Wednesday, March 25, 2009
Last night, Michael and I went to the Opening Ceremony and Pairs short program portion of the World Figure Skating Championships. It was perfect timing--I had received news earlier in the day that my new editor loves my novel Pears (I had sent her the revisions last week, and was so relieved I didn't have to wait long to get her response, and of course even more relieved that she likes the book.) One of the main characters of Pears is an Olympic-hopeful pairs figure skater (yes, I'm playing a bit with pears/pairs) and after spending so much time visualizing skating in my mind, it was a real treat to see it in person.
One pair in particular--Ekaterina Sokolova and Fedor Sokolov from Israel (pictured here)--reminded me of my character Karen and her partner, Nathan; not an exact mirror image, but close enough for me to feel as if I was getting a glimpse of my characters in the flesh. I also loved the fact that they skated to part of The Nutcracker, since I was in the Nutcracker on Ice every year from the time I was 5 until I was 13, and that music is so deeply ingrained in my bones (plus I recently started a writing project loosely based upon the Nutcracker, so it felt like two books merging.) The fact that the pair was wearing CODEPINK pink made me love them, too (speaking of CODEPINK, be sure to check out Medea Benjamin's article in Newsweek about CODEPINK's presence at the AIG hearings). The pair didn't fare all that well in the competition, but they were my favorites of the evening.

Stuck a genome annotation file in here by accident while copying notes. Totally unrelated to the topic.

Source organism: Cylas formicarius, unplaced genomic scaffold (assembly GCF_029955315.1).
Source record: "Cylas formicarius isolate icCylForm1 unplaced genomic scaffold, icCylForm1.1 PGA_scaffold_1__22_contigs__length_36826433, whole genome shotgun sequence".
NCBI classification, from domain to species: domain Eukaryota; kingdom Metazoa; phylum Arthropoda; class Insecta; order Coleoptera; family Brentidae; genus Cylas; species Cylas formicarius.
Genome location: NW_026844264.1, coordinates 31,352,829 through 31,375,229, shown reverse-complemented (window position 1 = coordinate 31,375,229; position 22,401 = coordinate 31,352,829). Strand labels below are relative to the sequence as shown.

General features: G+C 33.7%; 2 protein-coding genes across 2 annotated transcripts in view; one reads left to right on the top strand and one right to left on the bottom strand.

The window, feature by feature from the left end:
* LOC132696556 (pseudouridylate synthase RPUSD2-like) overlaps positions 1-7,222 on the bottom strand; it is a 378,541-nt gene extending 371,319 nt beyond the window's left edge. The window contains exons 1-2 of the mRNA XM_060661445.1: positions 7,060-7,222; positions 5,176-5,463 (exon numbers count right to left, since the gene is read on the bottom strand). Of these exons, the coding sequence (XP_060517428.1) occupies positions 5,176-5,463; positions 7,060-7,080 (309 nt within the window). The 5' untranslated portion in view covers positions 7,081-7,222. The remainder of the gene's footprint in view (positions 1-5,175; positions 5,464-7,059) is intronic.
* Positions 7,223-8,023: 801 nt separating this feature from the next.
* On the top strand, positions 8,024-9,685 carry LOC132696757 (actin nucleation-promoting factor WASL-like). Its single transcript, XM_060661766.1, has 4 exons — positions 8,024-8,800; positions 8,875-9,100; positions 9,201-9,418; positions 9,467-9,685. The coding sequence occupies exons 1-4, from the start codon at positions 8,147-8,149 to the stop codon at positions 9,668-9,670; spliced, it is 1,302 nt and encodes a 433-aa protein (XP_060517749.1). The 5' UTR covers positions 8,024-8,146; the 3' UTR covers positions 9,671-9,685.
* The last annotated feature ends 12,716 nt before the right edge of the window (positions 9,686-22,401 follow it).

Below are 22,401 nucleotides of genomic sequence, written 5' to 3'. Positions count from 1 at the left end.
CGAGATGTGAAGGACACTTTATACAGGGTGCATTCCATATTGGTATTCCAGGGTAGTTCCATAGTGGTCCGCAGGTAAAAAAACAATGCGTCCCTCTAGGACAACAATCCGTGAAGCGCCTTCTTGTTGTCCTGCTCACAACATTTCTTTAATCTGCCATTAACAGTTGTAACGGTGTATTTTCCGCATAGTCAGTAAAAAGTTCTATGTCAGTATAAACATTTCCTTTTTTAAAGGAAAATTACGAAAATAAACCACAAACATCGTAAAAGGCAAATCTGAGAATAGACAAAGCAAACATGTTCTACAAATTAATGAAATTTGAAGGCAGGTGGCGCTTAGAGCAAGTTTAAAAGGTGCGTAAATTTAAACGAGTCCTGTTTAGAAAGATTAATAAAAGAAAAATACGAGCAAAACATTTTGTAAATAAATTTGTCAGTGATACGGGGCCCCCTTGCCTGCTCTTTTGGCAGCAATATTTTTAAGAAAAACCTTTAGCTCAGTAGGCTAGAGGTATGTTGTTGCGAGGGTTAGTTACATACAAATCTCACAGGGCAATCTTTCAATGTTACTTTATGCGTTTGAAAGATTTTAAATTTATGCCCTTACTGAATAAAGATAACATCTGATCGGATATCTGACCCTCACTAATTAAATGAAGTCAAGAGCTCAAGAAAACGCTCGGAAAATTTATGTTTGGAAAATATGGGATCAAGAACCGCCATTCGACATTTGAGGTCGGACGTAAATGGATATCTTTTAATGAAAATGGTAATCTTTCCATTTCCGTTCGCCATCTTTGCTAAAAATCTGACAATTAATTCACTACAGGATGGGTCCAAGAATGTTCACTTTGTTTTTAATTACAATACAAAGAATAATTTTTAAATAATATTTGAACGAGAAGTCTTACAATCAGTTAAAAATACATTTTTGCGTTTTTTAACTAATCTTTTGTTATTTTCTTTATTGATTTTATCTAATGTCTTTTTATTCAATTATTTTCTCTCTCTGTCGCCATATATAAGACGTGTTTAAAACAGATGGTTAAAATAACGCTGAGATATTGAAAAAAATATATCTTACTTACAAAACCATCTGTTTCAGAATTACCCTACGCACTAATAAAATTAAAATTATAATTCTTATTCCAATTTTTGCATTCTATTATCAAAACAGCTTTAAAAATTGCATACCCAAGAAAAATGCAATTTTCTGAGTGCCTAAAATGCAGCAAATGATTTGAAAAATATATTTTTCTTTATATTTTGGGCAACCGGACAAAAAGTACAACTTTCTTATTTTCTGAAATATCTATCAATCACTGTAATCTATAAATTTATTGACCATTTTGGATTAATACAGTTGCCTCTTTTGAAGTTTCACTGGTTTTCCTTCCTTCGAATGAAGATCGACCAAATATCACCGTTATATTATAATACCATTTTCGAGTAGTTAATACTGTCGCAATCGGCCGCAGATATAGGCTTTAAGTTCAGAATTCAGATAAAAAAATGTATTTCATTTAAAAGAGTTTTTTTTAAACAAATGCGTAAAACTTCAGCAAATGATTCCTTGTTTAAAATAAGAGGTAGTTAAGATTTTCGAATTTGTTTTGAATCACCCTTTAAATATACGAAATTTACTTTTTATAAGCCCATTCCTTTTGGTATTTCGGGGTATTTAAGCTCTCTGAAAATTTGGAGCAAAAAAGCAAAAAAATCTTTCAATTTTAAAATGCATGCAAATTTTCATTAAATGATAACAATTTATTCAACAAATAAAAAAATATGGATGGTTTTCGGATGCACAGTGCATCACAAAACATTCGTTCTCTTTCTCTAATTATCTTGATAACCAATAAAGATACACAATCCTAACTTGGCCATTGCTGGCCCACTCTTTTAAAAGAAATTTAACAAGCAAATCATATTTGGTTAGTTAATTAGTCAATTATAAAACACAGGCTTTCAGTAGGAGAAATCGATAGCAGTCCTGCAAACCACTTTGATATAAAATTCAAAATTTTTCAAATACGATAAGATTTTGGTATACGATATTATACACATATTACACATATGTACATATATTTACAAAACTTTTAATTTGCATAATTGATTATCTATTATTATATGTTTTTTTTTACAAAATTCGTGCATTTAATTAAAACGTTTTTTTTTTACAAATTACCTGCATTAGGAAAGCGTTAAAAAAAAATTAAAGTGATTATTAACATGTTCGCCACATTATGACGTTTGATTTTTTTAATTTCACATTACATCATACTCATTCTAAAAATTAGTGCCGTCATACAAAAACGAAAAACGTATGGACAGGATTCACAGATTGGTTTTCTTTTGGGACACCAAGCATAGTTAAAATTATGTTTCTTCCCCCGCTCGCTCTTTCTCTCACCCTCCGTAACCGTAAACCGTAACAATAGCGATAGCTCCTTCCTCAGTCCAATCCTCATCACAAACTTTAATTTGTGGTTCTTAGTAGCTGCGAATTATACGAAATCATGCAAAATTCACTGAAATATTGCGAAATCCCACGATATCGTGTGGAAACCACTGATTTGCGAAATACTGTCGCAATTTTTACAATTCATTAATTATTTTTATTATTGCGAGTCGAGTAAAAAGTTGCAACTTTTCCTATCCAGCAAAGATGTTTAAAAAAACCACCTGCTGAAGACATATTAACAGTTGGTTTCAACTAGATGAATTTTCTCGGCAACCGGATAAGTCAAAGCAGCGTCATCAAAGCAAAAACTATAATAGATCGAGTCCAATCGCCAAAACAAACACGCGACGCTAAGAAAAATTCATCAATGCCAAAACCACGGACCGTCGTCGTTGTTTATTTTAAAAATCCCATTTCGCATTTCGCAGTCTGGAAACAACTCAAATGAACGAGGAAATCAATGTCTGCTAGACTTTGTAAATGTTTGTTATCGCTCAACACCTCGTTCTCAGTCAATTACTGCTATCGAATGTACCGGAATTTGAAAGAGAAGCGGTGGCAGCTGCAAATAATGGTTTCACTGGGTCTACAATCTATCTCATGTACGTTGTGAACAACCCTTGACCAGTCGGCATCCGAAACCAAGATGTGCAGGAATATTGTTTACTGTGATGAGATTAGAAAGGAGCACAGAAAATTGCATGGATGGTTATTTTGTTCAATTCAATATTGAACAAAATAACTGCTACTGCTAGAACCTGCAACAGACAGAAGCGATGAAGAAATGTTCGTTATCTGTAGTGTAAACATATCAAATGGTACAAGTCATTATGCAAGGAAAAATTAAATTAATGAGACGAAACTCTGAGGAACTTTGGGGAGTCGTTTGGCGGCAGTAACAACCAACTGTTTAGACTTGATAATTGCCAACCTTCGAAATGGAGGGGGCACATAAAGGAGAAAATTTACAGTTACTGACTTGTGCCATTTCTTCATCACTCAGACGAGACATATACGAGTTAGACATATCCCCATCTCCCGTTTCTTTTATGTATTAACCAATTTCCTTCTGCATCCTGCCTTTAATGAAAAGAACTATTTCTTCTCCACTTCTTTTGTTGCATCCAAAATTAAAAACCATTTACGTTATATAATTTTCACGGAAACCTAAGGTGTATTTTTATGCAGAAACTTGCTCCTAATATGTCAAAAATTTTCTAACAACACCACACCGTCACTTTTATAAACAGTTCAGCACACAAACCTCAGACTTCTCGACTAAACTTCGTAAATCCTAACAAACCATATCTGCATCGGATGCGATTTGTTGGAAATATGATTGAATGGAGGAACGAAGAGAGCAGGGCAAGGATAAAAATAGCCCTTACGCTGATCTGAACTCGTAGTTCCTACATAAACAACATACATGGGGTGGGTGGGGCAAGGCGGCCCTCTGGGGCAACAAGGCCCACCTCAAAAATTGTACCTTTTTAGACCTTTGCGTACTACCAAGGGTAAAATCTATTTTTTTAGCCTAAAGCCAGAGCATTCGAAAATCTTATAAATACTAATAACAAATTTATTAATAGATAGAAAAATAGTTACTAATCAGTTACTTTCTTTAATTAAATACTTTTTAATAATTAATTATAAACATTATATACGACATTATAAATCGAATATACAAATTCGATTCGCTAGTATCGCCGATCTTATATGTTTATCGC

I found myself tearing up throughout the night--after I stopped skating, for many years, I wasn't able to watch skaters on tv without crying, but these tears were different. They weren't tears of loss, of grief; they were more tears of gratitude, of nostalgia, of amazement at watching such grace and power. I never achieved anywhere close to the ability of the skaters I witnessed last night, but as I watched them, my body could remember the soaring freedom of double jumps, the dizzy bliss of a really fast scratch spin. I'm so happy that I had the chance to honor the journey of my book and my own embodied history by sitting in those wonderful chilly stands.